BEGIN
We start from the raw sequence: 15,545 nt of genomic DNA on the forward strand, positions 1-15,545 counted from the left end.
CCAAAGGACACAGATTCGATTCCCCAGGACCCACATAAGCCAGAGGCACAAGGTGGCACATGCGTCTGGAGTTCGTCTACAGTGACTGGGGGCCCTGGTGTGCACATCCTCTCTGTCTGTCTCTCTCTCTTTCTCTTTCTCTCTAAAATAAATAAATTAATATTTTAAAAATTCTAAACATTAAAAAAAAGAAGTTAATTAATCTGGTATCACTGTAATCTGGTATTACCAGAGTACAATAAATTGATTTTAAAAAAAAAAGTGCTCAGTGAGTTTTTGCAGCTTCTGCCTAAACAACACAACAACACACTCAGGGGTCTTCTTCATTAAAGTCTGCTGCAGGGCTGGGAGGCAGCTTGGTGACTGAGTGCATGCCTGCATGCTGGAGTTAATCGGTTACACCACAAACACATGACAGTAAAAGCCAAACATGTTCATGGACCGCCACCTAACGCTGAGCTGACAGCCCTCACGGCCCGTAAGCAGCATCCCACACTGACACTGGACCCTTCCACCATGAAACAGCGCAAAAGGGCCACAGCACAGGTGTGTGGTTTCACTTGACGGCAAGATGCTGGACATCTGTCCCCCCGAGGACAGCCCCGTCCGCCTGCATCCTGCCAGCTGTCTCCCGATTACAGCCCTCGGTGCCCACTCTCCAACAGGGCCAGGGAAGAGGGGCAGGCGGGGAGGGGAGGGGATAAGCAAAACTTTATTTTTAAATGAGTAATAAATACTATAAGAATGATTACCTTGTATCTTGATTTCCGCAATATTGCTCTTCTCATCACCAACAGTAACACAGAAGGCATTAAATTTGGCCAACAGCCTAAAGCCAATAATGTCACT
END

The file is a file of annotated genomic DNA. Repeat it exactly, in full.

We start from the raw sequence: 15,545 nt of genomic DNA on the forward strand, positions 1-15,545 counted from the left end.
CCAAAGGACACAGATTCGATTCCCCAGGACCCACATAAGCCAGAGGCACAAGGTGGCACATGCGTCTGGAGTTCGTCTACAGTGACTGGGGGCCCTGGTGTGCACATCCTCTCTGTCTGTCTCTCTCTCTTTCTCTTTCTCTCTAAAATAAATAAATTAATATTTTAAAAATTCTAAACATTAAAAAAAAGAAGTTAATTAATCTGGTATCACTGTAATCTGGTATTACCAGAGTACAATAAATTGATTTTAAAAAAAAAAGTGCTCAGTGAGTTTTTGCAGCTTCTGCCTAAACAACACAACAACACACTCAGGGGTCTTCTTCATTAAAGTCTGCTGCAGGGCTGGGAGGCAGCTTGGTGACTGAGTGCATGCCTGCATGCTGGAGTTAATCGGTTACACCACAAACACATGACAGTAAAAGCCAAACATGTTCATGGACCGCCACCTAACGCTGAGCTGACAGCCCTCACGGCCCGTAAGCAGCATCCCACACTGACACTGGACCCTTCCACCATGAAACAGCGCAAAAGGGCCACAGCACAGGTGTGTGGTTTCACTTGACGGCAAGATGCTGGACATCTGTCCCCCCGAGGACAGCCCCGTCCGCCTGCATCCTGCCAGCTGTCTCCCGATTACAGCCCTCGGTGCCCACTCTCCAACAGGGCCAGGGAAGAGGGGCAGGCGGGGAGGGGAGGGGATAAGCAAAACTTTATTTTTAAATGAGTAATAAATACTATAAGAATGATTACCTTGTATCTTGATTTCCGCAATATTGCTCTTCTCATCACCAACAGTAACACAGAAGGCATTAAATTTGGCCAACAGCCTAAAGCCAATAATGTCACT